A fascinating film by physicist Georges Lemaître has emerged recently and offers a rare look at one of cosmology's pioneers.
By typing “James Peebles' video” into your preferred search engine, you can find many videos where James Peebles talks about his work on the first moments of the universe. Most of today's scientists are filmed for online colloquia and seminars, but there are few videos of scientists who lived and worked before the advent of YouTube.
One of these enigmas resurfaced at the end of the previous year. This video features the only interview with Belgian physicist Georges Lemaître, who died in 1966. The idea of the big bang was first put forward by Lemaître in 1927. Peebles extended this idea in his work. The French interview was recently translated into English, giving a wider audience of scientists a unique opportunity to learn more about one of the founders of cosmology.
The film was discovered in the archives of the Belgian national broadcaster VRT (Vlaamse Radio- en Televisieomroeporganisatie). All but three minutes of the original February 14, 1964 broadcast were thought to have been lost in time.
But a 20-minute film resurfaced after the publisher found the film in a mislabeled carton. On 31 December 2022, VRT made the reel available to the public, captioning the French audio with Flemish text (Flemish and French are the two official languages of Belgium).
Lemaître's big bang theory received significant experimental support before the discovery of the cosmic microwave background, but the VRT interview was made years after Lemaître first presented his theory. While the interview provides a summary of the scientist's work on the big bang and a quick look at his ideas on other hypotheses, the reason for the talk is unclear as the introduction and first question were omitted from the video.
According to Peebles, in the 1930s even Lemaître and even Einstein “did not understand the application of Einstein's general theory of relativity to cosmology.”
Lemaître served as professor of physics at the Catholic University of Louvain in Belgium, and was also ordained priest in 1923, three years after receiving his master's degree. The Vatican Observatory ordered one of its astronomers, Jean-Baptiste Kikwaya Eluo, to copy the film because of its association with a particular religion. The assistance of French astrophysicist Satya Gontcho at Lawrence Berkeley National Laboratory in California and Dominque Lambert, a Belgian theoretical physicist and philosopher at Namur University in Belgium and author of a book on Lemaître's life, was sought by native French speaker Kikwaya. .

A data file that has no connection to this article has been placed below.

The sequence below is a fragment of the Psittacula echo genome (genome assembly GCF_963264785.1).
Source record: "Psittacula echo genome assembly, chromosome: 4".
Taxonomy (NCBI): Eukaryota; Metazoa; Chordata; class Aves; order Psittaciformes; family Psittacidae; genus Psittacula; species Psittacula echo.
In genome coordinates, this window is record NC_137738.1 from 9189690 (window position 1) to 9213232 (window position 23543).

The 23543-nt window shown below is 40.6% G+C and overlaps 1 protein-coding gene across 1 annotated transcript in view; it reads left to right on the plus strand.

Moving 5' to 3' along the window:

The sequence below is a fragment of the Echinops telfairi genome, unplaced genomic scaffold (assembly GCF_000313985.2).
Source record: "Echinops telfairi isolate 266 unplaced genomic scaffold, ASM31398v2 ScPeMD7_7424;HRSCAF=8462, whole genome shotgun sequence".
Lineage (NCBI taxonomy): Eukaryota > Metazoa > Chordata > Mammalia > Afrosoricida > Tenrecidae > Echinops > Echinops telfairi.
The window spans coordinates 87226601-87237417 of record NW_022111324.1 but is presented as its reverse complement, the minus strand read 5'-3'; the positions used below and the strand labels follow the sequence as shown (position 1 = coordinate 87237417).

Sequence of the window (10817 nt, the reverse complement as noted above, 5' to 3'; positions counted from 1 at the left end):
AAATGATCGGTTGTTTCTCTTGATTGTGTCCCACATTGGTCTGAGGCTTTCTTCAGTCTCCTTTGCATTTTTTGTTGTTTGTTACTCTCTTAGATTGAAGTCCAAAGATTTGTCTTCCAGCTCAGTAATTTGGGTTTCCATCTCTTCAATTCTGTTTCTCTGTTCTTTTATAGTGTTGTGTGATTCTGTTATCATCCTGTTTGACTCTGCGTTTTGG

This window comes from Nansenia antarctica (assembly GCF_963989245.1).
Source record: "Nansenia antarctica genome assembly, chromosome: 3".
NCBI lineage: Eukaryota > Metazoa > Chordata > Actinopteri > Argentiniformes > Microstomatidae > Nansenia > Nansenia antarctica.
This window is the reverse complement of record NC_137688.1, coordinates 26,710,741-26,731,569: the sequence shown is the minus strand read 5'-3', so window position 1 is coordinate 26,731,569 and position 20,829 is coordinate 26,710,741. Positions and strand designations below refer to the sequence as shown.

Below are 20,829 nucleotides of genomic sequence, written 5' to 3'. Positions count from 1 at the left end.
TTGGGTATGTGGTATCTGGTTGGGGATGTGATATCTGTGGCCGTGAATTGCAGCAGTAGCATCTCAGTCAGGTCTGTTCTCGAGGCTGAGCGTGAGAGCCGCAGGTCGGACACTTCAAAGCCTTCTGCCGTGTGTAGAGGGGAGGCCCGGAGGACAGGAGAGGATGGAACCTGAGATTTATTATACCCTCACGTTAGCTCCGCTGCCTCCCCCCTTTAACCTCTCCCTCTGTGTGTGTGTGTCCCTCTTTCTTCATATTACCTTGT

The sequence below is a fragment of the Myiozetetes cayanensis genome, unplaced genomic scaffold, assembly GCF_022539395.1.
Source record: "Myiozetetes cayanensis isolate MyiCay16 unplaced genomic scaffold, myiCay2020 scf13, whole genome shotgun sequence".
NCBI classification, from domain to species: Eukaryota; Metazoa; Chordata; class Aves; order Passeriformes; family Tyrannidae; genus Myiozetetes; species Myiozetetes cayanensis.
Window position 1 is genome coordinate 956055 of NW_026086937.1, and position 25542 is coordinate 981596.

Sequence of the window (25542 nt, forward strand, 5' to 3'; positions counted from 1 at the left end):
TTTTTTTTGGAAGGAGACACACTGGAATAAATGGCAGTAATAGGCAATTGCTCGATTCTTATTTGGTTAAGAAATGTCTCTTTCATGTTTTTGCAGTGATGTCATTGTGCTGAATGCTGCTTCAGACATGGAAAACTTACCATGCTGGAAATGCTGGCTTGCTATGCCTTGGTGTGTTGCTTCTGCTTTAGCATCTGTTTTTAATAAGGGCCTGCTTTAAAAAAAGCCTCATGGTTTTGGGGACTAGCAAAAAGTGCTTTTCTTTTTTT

The trio completed the transcription before translating it into English. “We wanted to make the interview accessible to the entire scientific community,” Gontcho said. Says a Gontcho.
Gontcho A Gontcho was particularly interested in the anthropological component of restoring a lost voice. He cites as an example the correspondence between Lemaître and Fred Hoyle that summarizes their perspectives on the formation of the universe. But his letters are straight. However, he states that what is displayed in the video is very lively. We can observe Lemaître's movements and hear him talk about his own work.
In one episode, Gontcho cites a quote that really caught Gontcho's attention when Lemaître discusses Hoyle's theories regarding the creation of hydrogen in the universe. At the time of the interview, Hoyle was a supporter of the now outdated steady-state theory of the universe, which assumed that the average matter density of the universe was and will always be constant. Steady-state theory proposed that the expansion resulted from the continuous production of hydrogen, which Lemaître claimed violated the laws of physics, to explain how the theory contradicted Edwin Hubble's observations that the universe is expanding.
This hydrogen appears completely unexpectedly, almost like a ghost. It's the kind of ghost you see in Scottish castles,” Lemaître translates for us. So, what can we expect from hydrogen that has arisen without an observable cause or regular connection? It can be expected to disappear in the same way as it appeared. This is how this theory was put forward.
Even in the context of outreach, the language used is emotional and very different from what a scientist uses today when presenting similar concepts. Gontcho Says Gontcho. It's fascinating to observe the evolution of the vocabulary we use when discussing scientific ideas.
Gontcho A Gontcho also formed a personal connection while listening to Lemaître's talk because his father had attended Jesuit schools where science instructors were priests. “This video gave me an insight into how their teachers talk and how they carry themselves – it adds dimension and color to them.”
At the end of the interview, Lemaître also discusses his perspective on the relations between science and religion and states that according to him, being a priest and a scientist does not conflict. According to Peebles, “[Lemaître] is characteristically cautious about the function of God.”
Lambert shares this point of view and observes that Lemaître was very meticulous in his choice of words, carefully separating theological concepts (creation) from scientific ones (the beginning of the Universe). Lambert cites that Lemaître said that since science and religion deal with different degrees of knowledge, there is no logical tension between them.
Lambert argues that the idea that faith and science are incompatible is a relatively new idea and contradicts historical data. The idea that science and the priesthood are incompatible can be refuted by pointing to the Vatican Observatory or the large number of nuns who are also scientists (such as Gregor Mendel, Henri Breuil, and Pierre Teilhard de Chardin).
Günceleme: 22/04/2023 13:43